European Medicines Agency’s new guide on the wording of therapeutic indication

On 21 October 2019, the European Medicines Agency (EMA) published a guide for assessors of centralised applications for marketing authorisation. The guide focuses on the wording used in therapeutic indications. The therapeutic indication is the primary information concerning the use of a medicinal product. The guide provides that therapeutic indications should clearly state the disease/condition and population that a medicinal product is intended to treat. The objective of the guide is to provide a consistent approach in defining therapeutic indication. Therefore, it provides guidance concerning appropriate wording that may be applied across therapeutic areas.

Regulatory framework

The guide provides clarification concerning the regulatory framework surrounding the assessment of the therapeutic indication. According to Article 8.3 (j) of Directive 2001/83/EC and Article 6.1 of Regulation (EC) 726/2004, a Summary of Product Characteristics (SmPC) prepared in accordance with Article 11 of Directive 2001/83/EC must be drafted and included in the application for marketing authorisation. The SmPC is the basis for information to health care professionals and patients.

Section 4.1 of the SmPC guideline contained in Volume 2C Notice to Applicants provides that the therapeutic indication should be stated clearly and concisely. In addition, the therapeutic indication should define:

  • the target disease, or condition distinguishing between treatment, prevention and diagnostic indication;
  • when appropriate, the target population, especially when restrictions to the patient population apply;
  • when relevant, any mandatory conditions of product usage not covered more appropriately in other parts of the SmPC.

Elements to be considered when assessing the indication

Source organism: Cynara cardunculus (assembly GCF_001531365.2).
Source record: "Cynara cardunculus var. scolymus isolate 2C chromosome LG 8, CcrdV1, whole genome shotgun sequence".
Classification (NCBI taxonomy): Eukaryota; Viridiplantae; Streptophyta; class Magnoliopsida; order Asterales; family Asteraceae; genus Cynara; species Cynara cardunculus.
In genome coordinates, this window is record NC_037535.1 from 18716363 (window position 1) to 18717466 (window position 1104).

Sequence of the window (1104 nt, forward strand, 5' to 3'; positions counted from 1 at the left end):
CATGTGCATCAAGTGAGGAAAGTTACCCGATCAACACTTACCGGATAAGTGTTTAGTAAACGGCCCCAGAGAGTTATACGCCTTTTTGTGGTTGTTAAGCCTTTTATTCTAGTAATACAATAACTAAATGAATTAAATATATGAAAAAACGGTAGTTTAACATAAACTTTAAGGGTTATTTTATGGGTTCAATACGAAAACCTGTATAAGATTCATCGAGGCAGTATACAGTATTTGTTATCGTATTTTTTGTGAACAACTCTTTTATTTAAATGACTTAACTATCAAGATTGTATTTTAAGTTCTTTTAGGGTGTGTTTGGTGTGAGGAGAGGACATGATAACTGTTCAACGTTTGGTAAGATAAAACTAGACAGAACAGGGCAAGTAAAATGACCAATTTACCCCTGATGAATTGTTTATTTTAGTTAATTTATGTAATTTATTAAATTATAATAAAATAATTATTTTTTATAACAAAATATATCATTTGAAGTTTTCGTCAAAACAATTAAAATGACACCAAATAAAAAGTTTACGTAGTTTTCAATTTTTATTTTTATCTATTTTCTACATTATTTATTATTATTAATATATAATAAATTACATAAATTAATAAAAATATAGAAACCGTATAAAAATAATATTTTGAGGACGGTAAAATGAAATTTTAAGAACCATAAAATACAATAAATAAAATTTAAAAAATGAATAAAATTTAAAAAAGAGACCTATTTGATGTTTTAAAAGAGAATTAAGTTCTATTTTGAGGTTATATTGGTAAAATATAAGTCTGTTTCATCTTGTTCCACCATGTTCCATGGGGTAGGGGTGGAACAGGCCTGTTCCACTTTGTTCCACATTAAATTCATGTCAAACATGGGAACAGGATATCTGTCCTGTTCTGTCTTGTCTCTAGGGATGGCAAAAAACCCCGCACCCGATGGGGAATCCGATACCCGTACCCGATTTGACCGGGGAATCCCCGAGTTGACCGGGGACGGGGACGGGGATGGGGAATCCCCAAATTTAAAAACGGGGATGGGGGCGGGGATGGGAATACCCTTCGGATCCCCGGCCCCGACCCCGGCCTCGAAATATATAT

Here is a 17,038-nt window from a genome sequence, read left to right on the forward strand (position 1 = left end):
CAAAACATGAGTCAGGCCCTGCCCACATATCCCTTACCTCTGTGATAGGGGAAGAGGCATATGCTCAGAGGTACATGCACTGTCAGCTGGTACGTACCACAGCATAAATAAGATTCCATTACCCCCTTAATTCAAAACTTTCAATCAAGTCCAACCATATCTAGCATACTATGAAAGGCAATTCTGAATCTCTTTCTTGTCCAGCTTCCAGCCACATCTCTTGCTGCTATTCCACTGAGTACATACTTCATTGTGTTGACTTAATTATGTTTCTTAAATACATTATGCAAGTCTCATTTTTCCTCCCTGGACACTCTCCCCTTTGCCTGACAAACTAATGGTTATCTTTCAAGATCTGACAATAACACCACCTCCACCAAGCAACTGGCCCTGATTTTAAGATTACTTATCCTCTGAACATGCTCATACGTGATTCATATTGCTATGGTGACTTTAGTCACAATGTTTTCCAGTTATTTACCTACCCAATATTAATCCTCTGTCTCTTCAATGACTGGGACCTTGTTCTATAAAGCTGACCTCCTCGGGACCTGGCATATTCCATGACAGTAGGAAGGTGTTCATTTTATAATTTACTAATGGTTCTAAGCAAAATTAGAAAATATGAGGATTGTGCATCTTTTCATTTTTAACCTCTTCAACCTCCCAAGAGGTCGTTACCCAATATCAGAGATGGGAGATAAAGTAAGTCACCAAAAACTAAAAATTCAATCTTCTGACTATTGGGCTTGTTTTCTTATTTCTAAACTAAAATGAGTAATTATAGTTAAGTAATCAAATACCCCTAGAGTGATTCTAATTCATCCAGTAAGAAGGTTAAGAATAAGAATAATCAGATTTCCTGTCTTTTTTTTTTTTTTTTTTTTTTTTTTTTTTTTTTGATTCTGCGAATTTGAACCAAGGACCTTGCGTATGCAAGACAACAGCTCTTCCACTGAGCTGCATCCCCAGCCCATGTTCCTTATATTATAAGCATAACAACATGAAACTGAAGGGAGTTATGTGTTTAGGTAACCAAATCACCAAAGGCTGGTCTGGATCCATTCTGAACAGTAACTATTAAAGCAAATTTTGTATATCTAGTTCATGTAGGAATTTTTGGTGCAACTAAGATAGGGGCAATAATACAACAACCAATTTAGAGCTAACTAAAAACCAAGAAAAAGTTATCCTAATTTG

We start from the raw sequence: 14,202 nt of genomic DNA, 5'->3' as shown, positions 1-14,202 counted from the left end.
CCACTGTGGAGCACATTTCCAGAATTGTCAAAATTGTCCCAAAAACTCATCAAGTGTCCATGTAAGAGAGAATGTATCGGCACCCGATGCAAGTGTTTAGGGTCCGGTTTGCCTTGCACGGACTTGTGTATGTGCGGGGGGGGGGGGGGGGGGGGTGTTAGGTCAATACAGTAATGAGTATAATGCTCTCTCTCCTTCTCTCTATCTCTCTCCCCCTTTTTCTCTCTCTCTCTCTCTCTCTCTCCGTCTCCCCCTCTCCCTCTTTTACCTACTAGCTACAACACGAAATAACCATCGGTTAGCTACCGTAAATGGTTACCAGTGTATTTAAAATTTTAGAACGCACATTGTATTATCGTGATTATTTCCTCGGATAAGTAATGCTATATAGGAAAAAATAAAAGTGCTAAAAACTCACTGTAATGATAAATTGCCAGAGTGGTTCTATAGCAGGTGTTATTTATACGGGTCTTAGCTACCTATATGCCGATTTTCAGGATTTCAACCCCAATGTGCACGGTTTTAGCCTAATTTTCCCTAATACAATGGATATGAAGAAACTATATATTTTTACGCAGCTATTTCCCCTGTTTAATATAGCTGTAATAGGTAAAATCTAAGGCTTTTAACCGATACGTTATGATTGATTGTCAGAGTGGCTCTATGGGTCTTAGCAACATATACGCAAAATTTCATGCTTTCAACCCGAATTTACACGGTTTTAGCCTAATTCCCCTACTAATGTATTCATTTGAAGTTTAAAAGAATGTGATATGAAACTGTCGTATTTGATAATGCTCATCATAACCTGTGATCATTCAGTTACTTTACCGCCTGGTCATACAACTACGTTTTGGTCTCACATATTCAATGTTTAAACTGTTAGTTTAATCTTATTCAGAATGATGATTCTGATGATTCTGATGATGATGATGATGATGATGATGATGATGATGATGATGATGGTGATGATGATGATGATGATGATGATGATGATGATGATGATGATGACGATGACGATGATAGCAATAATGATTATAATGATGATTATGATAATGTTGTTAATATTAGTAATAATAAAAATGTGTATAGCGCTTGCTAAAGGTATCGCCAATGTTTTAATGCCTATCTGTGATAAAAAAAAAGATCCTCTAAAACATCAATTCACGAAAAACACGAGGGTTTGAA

The guide provides that the definition of therapeutic indication requires the analysis of several aspects that influence the benefit/risk assessment. The assessment of the indication should take into account the data submitted as part of the application. It should also take into account the therapeutic context and whether the benefits and risks in the studied population are applicable to the proposed target population.

The guide provides a number of components to consider when deciding on the wording of the indication:

  • Target disease or condition. This includes the effect of the medicinal product and information on duration of treatment;
  • Target population. This includes the evaluation as whether the benefit/risk balance is positive or not in relevant subgroups of the target population;
  • The place in therapy to evaluate if there is a defined treatment pathway ;
  • Use in monotherapy or combination therapy;
  • Mandatory condition of product usage.

The guide provides that even though these components can be applied to most therapeutic areas, they may be more or less relevant depending on the medicinal product. Other components not covered by the guide may be relevant as the exact wording of the indication remains a case-by-case evaluation.


Authored by Elisabethann Wright and Gregoire Paquet


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